Renowned environmentalist and author of Desert Solitaire Edward Abbey has called Arctic Dreams “a splendid book . . . by a man who is both a first-rate writer and an uncompromising defender of the wild country and its native inhabitants”—and the New Yorker hails it as a “landmark” work of travel writing. A vivid, thoughtful, and atmospheric read, it has earned multiple prizes, including the National Book Award, the Christopher Medal, the Oregon Book Award, and a nomination for the National Book Critics Circle Award.
 
This ebook features an illustrated biography of Barry Lopez including rare images and never-before-seen documents from the author’s personal collection.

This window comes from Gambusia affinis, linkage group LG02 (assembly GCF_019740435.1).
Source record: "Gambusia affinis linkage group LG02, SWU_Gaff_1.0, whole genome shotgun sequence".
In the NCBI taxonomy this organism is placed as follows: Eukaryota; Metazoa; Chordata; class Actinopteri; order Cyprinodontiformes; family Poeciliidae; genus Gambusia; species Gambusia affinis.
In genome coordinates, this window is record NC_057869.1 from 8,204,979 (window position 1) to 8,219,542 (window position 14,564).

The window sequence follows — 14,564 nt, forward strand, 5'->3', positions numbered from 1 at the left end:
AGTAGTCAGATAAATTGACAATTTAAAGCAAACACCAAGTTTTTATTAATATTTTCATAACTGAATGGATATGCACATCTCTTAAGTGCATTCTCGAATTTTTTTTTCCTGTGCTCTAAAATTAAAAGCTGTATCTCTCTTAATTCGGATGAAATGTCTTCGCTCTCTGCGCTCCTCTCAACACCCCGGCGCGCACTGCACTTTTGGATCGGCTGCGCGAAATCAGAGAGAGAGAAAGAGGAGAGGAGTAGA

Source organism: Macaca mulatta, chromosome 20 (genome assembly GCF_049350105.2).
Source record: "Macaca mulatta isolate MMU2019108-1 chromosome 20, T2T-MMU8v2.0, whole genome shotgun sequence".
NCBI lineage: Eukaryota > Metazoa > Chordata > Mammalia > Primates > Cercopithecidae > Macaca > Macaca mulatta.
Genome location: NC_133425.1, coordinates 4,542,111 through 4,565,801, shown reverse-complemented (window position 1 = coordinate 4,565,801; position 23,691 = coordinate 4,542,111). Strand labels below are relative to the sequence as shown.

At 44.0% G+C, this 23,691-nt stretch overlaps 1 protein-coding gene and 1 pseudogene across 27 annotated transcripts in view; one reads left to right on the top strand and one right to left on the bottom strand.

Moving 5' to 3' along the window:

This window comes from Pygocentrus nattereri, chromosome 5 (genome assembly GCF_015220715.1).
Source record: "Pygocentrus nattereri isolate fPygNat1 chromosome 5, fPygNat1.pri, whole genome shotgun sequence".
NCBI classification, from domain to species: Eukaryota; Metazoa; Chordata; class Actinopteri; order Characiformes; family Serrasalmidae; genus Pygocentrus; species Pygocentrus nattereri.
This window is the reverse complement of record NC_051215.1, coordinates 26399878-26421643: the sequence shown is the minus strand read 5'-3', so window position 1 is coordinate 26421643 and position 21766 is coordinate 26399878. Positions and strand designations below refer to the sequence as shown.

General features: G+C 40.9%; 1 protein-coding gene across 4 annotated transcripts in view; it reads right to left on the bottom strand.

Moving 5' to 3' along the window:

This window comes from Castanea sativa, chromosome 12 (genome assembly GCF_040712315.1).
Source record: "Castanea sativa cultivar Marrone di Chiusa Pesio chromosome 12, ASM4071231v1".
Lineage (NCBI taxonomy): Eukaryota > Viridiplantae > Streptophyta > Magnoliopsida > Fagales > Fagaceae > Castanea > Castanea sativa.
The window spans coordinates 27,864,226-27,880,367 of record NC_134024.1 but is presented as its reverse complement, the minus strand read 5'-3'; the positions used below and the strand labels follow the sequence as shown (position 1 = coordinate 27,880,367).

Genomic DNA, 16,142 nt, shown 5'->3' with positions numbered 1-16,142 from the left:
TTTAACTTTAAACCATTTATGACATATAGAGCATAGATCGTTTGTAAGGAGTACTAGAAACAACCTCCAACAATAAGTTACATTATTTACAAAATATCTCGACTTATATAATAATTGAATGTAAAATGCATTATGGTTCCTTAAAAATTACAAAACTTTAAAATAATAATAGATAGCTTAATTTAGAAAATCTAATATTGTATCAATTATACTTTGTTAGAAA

Since 1898, the United States and the United Nations have deployed military force more than three dozen times in attempts to rebuild failed states. Currently there are more state-building campaigns in progress than at any time in the past century—including Afghanistan, Bosnia, Kosovo, the Democratic Republic of Congo, Haiti, Sudan, Liberia, Cote d’Ivoire, and Lebanon—and the number of candidate nations for such campaigns in the future is substantial. Even with a broad definition of success, earlier campaigns failed more than half the time. In this book, Paul D. Miller brings his decade in the U.S. military, intelligence community, and policy worlds to bear on the question of what causes armed, international state-building campaigns by liberal powers to succeed or fail.